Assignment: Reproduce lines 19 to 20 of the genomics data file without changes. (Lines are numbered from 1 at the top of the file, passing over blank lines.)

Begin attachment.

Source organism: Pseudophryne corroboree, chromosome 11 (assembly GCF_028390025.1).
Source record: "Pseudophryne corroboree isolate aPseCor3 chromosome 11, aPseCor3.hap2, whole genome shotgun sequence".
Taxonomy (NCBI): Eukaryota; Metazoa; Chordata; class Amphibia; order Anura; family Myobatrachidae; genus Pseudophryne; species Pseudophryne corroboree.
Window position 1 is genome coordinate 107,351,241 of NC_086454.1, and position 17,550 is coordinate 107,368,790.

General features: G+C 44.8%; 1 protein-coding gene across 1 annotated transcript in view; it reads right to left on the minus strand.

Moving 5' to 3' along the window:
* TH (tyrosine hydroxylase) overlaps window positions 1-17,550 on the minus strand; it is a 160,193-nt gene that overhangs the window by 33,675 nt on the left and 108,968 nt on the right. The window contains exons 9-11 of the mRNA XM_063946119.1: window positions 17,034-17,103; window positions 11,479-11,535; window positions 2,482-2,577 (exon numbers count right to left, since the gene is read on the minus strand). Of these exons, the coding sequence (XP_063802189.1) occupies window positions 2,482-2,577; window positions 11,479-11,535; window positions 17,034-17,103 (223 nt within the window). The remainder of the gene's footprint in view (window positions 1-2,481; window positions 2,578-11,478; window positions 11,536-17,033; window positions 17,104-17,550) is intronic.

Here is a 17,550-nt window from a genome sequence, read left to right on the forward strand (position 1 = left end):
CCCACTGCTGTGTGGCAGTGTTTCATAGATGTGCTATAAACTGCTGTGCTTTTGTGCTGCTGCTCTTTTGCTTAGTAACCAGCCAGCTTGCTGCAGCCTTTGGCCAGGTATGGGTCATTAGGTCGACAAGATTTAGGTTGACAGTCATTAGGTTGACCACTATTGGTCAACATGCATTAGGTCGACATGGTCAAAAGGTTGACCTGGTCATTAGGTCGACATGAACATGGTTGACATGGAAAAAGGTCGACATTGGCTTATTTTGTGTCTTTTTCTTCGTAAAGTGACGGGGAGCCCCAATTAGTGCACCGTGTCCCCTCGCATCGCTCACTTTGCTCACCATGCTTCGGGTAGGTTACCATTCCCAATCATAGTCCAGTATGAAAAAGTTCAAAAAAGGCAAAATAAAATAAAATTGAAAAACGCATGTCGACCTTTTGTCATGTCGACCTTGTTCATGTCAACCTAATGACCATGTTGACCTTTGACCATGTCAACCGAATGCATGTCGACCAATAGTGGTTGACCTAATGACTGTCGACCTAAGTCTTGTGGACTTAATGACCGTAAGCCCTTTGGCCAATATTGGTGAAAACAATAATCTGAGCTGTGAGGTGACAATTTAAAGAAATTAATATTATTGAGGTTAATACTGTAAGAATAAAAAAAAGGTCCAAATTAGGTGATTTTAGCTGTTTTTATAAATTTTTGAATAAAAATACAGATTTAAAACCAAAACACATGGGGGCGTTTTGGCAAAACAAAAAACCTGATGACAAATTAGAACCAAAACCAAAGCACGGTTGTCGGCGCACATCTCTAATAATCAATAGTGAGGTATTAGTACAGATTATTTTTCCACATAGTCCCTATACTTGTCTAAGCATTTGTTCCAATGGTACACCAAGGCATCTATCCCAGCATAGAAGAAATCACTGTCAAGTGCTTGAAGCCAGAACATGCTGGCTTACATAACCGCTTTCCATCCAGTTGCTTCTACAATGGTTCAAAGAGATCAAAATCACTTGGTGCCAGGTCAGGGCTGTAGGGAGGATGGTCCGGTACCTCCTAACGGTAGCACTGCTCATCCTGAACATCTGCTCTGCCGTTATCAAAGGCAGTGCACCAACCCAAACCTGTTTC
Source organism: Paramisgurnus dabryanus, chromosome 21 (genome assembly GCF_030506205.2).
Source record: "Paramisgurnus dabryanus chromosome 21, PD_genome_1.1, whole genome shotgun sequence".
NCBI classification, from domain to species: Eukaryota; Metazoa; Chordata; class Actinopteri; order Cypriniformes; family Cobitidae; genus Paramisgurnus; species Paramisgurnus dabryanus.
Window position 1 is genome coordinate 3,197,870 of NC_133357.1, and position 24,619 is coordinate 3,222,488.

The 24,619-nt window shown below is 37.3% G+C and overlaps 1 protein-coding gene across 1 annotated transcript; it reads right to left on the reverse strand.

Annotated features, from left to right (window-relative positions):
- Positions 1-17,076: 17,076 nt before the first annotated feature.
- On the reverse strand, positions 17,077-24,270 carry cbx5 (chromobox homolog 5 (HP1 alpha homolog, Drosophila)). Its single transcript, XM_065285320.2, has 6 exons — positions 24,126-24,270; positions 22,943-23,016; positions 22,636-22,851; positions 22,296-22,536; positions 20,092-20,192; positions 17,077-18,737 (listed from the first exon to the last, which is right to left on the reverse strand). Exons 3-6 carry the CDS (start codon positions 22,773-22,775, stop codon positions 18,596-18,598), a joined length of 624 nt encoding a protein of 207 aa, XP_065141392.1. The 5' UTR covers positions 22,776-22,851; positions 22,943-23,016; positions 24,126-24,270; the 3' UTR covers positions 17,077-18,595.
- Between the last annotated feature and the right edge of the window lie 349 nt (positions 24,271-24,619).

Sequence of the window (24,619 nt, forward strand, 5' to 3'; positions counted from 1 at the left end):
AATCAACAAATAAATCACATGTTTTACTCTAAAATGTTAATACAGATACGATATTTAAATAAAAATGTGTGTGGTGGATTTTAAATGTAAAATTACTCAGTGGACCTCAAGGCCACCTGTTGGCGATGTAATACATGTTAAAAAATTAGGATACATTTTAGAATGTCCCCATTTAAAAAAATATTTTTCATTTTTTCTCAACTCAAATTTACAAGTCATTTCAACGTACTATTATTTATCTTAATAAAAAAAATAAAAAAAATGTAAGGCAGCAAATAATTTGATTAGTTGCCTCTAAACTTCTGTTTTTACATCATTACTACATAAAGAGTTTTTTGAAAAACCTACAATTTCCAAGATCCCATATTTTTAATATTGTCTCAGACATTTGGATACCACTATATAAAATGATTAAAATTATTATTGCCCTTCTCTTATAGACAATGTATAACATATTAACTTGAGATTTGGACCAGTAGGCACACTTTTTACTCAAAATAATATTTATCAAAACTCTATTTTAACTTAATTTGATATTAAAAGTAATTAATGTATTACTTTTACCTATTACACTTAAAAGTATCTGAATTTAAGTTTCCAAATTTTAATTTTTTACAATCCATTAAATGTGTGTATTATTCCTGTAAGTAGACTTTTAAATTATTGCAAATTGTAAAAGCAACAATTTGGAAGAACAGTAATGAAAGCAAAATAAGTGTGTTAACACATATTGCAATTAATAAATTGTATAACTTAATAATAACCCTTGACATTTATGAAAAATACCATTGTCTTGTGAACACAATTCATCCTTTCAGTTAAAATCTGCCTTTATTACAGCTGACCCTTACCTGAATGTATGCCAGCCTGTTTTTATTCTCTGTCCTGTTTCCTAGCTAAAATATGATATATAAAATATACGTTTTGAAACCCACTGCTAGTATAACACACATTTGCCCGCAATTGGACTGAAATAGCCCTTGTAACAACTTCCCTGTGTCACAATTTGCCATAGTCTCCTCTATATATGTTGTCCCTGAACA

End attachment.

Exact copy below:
Sequence of the window (24,619 nt, forward strand, 5' to 3'; positions counted from 1 at the left end):
AATCAACAAATAAATCACATGTTTTACTCTAAAATGTTAATACAGATACGATATTTAAATAAAAATGTGTGTGGTGGATTTTAAATGTAAAATTACTCAGTGGACCTCAAGGCCACCTGTTGGCGATGTAATACATGTTAAAAAATTAGGATACATTTTAGAATGTCCCCATTTAAAAAAATATTTTTCATTTTTTCTCAACTCAAATTTACAAGTCATTTCAACGTACTATTATTTATCTTAATAAAAAAAATAAAAAAAATGTAAGGCAGCAAATAATTTGATTAGTTGCCTCTAAACTTCTGTTTTTACATCATTACTACATAAAGAGTTTTTTGAAAAACCTACAATTTCCAAGATCCCATATTTTTAATATTGTCTCAGACATTTGGATACCACTATATAAAATGATTAAAATTATTATTGCCCTTCTCTTATAGACAATGTATAACATATTAACTTGAGATTTGGACCAGTAGGCACACTTTTTACTCAAAATAATATTTATCAAAACTCTATTTTAACTTAATTTGATATTAAAAGTAATTAATGTATTACTTTTACCTATTACACTTAAAAGTATCTGAATTTAAGTTTCCAAATTTTAATTTTTTACAATCCATTAAATGTGTGTATTATTCCTGTAAGTAGACTTTTAAATTATTGCAAATTGTAAAAGCAACAATTTGGAAGAACAGTAATGAAAGCAAAATAAGTGTGTTAACACATATTGCAATTAATAAATTGTATAACTTAATAATAACCCTTGACATTTATGAAAAATACCATTGTCTTGTGAACACAATTCATCCTTTCAGTTAAAATCTGCCTTTATTACAGCTGACCCTTACCTGAATGTATGCCAGCCTGTTTTTATTCTCTGTCCTGTTTCCTAGCTAAAATATGATATATAAAATATACGTTTTGAAACCCACTGCTAGTATAACACACATTTGCCCGCAATTGGACTGAAATAGCCCTTGTAACAACTTCCCTGTGTCACAATTTGCCATAGTCTCCTCTATATATGTTGTCCCTGAACA